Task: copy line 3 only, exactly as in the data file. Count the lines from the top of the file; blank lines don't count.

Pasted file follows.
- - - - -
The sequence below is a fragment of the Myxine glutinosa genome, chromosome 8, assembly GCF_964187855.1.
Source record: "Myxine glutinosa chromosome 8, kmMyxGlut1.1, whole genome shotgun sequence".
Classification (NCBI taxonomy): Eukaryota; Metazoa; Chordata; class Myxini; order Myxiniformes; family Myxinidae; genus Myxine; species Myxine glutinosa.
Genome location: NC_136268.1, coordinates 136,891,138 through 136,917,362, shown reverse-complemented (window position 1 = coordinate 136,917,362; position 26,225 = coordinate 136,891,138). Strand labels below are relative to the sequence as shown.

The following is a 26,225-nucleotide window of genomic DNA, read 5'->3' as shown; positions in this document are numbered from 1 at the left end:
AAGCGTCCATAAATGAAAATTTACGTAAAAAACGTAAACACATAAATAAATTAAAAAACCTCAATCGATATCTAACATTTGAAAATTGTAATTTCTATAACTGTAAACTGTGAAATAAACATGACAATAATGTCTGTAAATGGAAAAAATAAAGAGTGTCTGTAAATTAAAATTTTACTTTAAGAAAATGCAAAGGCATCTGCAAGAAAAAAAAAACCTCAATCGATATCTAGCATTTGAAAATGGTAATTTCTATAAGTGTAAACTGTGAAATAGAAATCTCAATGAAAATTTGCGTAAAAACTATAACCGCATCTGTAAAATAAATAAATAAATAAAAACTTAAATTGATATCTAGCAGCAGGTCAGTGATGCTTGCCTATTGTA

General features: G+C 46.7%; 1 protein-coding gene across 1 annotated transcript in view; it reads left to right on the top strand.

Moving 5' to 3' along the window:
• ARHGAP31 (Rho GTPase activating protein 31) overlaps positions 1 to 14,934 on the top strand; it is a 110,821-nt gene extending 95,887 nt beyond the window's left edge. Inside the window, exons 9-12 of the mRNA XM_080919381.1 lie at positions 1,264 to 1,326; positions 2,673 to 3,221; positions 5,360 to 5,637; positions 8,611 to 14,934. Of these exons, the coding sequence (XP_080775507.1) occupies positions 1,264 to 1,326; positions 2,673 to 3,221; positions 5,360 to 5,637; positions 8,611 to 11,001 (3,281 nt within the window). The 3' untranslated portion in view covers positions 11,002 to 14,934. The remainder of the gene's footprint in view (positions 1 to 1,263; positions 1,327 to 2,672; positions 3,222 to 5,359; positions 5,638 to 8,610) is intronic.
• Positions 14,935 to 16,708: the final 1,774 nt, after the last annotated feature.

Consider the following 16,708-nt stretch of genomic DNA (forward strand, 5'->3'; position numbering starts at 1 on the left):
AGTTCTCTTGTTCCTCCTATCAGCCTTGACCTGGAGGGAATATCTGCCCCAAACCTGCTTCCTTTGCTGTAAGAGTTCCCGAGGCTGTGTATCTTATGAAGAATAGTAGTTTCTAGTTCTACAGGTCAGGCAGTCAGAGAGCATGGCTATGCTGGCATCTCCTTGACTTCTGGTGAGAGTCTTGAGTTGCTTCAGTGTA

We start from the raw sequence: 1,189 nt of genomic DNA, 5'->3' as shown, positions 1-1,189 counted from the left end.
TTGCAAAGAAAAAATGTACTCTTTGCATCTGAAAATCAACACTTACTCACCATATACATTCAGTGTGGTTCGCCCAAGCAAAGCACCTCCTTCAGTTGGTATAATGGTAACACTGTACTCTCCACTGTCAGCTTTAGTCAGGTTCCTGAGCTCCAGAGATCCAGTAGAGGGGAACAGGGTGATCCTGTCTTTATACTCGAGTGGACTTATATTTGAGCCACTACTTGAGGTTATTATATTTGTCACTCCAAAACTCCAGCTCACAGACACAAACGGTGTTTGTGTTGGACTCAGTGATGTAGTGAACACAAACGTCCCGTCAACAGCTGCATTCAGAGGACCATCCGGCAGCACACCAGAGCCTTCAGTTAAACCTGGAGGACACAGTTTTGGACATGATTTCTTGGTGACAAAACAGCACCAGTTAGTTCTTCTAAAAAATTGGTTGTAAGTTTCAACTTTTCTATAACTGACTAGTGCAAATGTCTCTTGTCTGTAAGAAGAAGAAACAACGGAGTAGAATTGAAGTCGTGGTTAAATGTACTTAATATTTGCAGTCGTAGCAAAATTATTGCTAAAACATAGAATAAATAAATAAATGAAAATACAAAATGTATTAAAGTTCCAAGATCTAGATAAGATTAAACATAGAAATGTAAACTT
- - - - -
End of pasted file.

Classification (NCBI taxonomy): Eukaryota; Metazoa; Chordata; class Myxini; order Myxiniformes; family Myxinidae; genus Myxine; species Myxine glutinosa.